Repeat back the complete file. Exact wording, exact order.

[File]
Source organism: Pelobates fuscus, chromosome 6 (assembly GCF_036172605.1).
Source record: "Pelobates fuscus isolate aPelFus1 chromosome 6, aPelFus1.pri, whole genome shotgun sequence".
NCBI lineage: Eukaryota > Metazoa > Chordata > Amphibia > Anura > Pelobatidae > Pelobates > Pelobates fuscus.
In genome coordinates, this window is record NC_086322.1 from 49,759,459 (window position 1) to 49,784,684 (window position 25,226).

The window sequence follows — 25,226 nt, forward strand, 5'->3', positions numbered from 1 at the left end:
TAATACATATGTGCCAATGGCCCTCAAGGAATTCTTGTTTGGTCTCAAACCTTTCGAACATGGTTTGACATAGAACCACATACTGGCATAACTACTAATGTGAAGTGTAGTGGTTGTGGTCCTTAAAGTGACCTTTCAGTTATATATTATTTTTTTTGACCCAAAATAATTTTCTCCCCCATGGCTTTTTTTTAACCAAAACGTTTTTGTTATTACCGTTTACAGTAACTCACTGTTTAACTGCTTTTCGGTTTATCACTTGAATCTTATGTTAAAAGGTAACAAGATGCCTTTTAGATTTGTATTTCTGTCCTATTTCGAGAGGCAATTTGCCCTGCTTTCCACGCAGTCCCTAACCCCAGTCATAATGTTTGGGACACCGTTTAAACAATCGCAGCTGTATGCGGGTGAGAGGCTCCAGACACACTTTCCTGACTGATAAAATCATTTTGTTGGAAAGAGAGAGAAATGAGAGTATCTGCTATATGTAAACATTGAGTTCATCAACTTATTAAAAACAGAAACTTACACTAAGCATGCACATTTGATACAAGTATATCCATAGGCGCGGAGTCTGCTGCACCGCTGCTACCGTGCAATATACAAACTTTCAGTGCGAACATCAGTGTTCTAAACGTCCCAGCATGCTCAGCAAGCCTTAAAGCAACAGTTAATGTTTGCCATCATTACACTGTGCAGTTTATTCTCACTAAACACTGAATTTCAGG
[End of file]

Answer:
Source organism: Pelobates fuscus, chromosome 6 (assembly GCF_036172605.1).
Source record: "Pelobates fuscus isolate aPelFus1 chromosome 6, aPelFus1.pri, whole genome shotgun sequence".
NCBI lineage: Eukaryota > Metazoa > Chordata > Amphibia > Anura > Pelobatidae > Pelobates > Pelobates fuscus.
In genome coordinates, this window is record NC_086322.1 from 49,759,459 (window position 1) to 49,784,684 (window position 25,226).

The window sequence follows — 25,226 nt, forward strand, 5'->3', positions numbered from 1 at the left end:
TAATACATATGTGCCAATGGCCCTCAAGGAATTCTTGTTTGGTCTCAAACCTTTCGAACATGGTTTGACATAGAACCACATACTGGCATAACTACTAATGTGAAGTGTAGTGGTTGTGGTCCTTAAAGTGACCTTTCAGTTATATATTATTTTTTTTGACCCAAAATAATTTTCTCCCCCATGGCTTTTTTTTAACCAAAACGTTTTTGTTATTACCGTTTACAGTAACTCACTGTTTAACTGCTTTTCGGTTTATCACTTGAATCTTATGTTAAAAGGTAACAAGATGCCTTTTAGATTTGTATTTCTGTCCTATTTCGAGAGGCAATTTGCCCTGCTTTCCACGCAGTCCCTAACCCCAGTCATAATGTTTGGGACACCGTTTAAACAATCGCAGCTGTATGCGGGTGAGAGGCTCCAGACACACTTTCCTGACTGATAAAATCATTTTGTTGGAAAGAGAGAGAAATGAGAGTATCTGCTATATGTAAACATTGAGTTCATCAACTTATTAAAAACAGAAACTTACACTAAGCATGCACATTTGATACAAGTATATCCATAGGCGCGGAGTCTGCTGCACCGCTGCTACCGTGCAATATACAAACTTTCAGTGCGAACATCAGTGTTCTAAACGTCCCAGCATGCTCAGCAAGCCTTAAAGCAACAGTTAATGTTTGCCATCATTACACTGTGCAGTTTATTCTCACTAAACACTGAATTTCAGG